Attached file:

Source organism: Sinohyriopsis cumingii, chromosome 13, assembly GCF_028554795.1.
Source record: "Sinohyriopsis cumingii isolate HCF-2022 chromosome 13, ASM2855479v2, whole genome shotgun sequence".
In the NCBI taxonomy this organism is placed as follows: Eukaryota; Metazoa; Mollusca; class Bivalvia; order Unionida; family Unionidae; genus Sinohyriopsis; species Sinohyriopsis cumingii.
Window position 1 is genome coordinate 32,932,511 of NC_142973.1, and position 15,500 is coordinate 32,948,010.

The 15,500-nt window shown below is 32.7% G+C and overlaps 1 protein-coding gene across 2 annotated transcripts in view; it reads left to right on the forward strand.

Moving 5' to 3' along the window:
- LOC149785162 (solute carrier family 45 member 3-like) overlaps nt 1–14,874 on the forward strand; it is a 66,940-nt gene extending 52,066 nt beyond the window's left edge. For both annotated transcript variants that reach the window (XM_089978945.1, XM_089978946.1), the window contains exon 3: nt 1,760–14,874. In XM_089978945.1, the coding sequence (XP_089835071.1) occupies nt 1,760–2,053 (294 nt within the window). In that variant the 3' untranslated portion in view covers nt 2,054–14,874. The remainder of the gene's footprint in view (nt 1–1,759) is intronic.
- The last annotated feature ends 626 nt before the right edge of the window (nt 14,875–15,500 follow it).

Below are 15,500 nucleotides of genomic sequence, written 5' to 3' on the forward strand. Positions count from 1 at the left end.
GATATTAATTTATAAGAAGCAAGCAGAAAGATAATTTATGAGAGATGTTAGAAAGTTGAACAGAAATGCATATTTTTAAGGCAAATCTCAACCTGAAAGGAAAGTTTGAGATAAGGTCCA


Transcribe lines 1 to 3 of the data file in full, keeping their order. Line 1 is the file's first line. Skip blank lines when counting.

Source organism: Sinohyriopsis cumingii, chromosome 13, assembly GCF_028554795.1.
Source record: "Sinohyriopsis cumingii isolate HCF-2022 chromosome 13, ASM2855479v2, whole genome shotgun sequence".
In the NCBI taxonomy this organism is placed as follows: Eukaryota; Metazoa; Mollusca; class Bivalvia; order Unionida; family Unionidae; genus Sinohyriopsis; species Sinohyriopsis cumingii.